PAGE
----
Any offer to help come over or send someone over to clean provides the parent and the family the ability to spend time together bonding as a family during a very unpredictable time. Some kids will survive cancer, and we wish ALL the kids would, but during treatment, you really don't know if your Cancer Kid is going to conquer cancer or conquer death.
Helping clean and tend to the house, do laundry, sweep/mop/vacuum the floors, wipe down counters and/or get dishes put away are simple little tasks that take time away from the family, when they really need to bond and heal together.
7. Offer to give the parents a night off.
Cancer in the home creates such a strain. The focus shifts from the family unit bonding to the family unit surviving. Parents are constantly discussing, evaluating and reevaluating, scheduling and managing all the treatment plans and appointments. Having a night off for the parents allows them to recharge and reconnect and do some self care, because self-care inevitably moves very low on the list of priorities during crisis mode.
8. Help with the kids during the day, especially if the kids are younger.
Cancer doesn't only affect the child, it affects the entire family. I can say that my kids all demanded my time and attention when I was home. The minute that I would stand up to make a meal, thinking that the kids were distracted, I would have all three children crying and asking me to hold them and not put them down. I would be forced to sit back down on the couch, delay the task or delay making dinner, and then I would have Siri text my husband to order a pizza or bring food home. I only have two arms, but I have three kids and their emotional needs are more important.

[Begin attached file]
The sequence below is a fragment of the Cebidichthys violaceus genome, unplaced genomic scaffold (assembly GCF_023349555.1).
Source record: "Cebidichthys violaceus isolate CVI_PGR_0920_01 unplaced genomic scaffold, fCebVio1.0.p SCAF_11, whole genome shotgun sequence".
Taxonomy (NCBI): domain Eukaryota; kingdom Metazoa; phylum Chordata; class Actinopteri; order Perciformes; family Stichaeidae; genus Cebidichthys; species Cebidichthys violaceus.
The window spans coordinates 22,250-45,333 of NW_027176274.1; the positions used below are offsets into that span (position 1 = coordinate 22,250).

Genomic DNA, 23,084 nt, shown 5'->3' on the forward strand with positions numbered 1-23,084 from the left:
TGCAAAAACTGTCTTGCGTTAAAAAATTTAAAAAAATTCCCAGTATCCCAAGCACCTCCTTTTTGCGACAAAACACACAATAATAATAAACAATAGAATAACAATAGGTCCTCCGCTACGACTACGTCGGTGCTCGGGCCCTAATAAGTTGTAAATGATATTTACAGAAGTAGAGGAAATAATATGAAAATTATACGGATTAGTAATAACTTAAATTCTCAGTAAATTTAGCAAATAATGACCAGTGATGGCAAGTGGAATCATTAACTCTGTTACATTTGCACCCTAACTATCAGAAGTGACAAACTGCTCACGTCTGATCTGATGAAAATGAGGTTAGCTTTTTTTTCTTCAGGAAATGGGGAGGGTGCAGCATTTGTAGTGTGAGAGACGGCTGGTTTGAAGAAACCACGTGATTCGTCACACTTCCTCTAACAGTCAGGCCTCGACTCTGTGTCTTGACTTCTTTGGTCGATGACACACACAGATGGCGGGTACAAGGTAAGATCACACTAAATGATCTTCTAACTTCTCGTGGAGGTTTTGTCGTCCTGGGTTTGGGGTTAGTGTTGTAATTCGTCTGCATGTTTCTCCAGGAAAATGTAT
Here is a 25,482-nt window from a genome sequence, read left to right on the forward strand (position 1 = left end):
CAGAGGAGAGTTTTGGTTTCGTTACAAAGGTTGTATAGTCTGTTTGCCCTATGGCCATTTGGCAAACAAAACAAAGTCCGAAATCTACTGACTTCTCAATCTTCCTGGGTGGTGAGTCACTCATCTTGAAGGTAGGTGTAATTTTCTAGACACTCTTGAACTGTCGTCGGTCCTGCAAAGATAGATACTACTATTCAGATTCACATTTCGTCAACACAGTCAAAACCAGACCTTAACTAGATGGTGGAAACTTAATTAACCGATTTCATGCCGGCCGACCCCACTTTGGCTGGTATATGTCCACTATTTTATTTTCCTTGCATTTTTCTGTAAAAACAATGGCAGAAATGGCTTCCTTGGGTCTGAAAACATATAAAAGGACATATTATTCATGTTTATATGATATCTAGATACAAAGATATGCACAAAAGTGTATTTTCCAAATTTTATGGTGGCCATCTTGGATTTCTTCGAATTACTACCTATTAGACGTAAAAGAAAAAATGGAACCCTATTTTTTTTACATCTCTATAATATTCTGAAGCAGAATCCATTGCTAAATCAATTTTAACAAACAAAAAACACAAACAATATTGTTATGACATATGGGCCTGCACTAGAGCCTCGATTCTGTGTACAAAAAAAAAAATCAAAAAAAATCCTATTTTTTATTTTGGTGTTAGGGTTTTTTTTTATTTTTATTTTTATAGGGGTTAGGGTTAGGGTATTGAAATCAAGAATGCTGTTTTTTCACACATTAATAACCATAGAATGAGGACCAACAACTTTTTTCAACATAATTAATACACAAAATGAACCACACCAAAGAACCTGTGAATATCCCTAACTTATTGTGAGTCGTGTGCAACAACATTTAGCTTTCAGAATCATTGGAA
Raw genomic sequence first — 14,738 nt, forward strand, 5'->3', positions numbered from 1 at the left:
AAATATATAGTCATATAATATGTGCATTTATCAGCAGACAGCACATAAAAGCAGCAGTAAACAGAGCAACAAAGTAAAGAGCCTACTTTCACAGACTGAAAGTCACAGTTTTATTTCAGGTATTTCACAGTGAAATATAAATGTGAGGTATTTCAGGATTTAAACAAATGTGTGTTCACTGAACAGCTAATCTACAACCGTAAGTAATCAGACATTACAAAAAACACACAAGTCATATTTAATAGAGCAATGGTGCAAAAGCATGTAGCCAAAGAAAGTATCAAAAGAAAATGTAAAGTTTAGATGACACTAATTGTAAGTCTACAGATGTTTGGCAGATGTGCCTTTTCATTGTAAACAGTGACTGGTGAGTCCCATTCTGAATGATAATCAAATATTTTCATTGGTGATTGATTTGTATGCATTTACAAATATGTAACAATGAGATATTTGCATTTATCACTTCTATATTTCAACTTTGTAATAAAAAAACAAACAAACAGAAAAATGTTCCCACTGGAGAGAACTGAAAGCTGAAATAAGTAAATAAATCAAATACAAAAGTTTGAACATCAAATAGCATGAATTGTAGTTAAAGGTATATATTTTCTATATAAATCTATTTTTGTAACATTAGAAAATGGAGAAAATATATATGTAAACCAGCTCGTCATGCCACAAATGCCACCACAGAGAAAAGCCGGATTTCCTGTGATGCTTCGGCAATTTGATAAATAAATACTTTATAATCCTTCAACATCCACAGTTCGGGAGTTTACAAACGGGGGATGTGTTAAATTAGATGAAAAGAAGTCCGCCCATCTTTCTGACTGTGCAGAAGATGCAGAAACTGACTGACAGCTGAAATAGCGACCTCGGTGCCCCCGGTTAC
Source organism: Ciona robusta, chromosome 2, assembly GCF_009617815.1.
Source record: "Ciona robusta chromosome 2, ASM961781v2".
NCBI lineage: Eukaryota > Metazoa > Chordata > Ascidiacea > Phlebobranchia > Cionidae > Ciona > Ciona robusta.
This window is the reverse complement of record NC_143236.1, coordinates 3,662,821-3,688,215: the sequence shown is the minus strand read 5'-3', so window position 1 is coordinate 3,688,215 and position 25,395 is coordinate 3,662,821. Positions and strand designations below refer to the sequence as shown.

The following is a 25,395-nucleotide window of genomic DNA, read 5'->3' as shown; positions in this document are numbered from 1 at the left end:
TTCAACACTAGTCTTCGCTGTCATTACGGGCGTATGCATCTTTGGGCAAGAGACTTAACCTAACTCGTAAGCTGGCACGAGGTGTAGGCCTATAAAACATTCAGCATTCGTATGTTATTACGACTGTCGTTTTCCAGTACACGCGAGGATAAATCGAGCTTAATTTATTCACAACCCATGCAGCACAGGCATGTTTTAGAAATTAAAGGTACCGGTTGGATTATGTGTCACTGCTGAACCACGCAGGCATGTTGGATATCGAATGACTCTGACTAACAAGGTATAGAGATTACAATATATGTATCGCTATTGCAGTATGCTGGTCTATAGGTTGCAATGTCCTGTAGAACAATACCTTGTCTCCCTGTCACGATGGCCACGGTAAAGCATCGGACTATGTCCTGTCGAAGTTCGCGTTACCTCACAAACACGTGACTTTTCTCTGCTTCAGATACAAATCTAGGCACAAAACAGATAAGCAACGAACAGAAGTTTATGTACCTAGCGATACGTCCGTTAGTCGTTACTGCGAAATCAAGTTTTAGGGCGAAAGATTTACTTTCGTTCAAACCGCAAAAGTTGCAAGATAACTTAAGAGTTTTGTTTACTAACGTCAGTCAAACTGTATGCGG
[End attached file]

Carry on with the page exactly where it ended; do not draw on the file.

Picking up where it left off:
If a family has a hospital admission, consider offering to let them nap while you watch/play with the kids when they get home. People don't sleep in general during hospital stays with nurses and staff coming in and out of the room several times a night, with the darn machines beeping just when you finally have a chance to sleep, but even more so for a parent managing any cancer treatments and the side effects. Getting an offer for watching the kids can give the parents a chance to recharge or get the immediate support they need, especially transitioning back from the hospital.
9. Stay Away if You are Sick
It may seem silly to have to mention this but you would be surprised. Everyone has a different definition of what constitutes "sick". Our children are so immunocompromised that a fever of 100.4 will send them to the hospital and if they are neutropenic (inability to fight ANY infection), they end up being hospitalized with a very low grade fever. For perspective, we were told that when they are neutropenic, they can easily get sick just from the every day germs that live on the skin, and that a normal immune system automatically defends you from.
If you have a runny nose, are sneezing, coughing or are getting over a cold, please wait until you no longer show any symptoms of having any illness. The runny nose or saliva spray from a cough or spit can be enough to send a child to the hospital. I know you want to come and say hi and love on the family and show your support, but FaceTime or Skype are wonderful alternate ways to show your support. Please don't show up and make the parent feel embarrassed to ask you leave and return at another date.
Last, but most importantly, offer to pray and/or to start a prayer chain with your prayer community. Let the family know you are praying for them and what specific prayer intentions or requests you can pray for the day or the week. Every day and every week presents a new challenge and an offer to pray for those challenges can be a source of comfort for the family, knowing that they are covered in prayer.
Ultimately, a family going through pediatric cancer needs support. Even if they look like they are doing well, I assure you there are things they could use the extra help with! They just may be afraid to ask and not sure who to ask! But we need our village more than ever!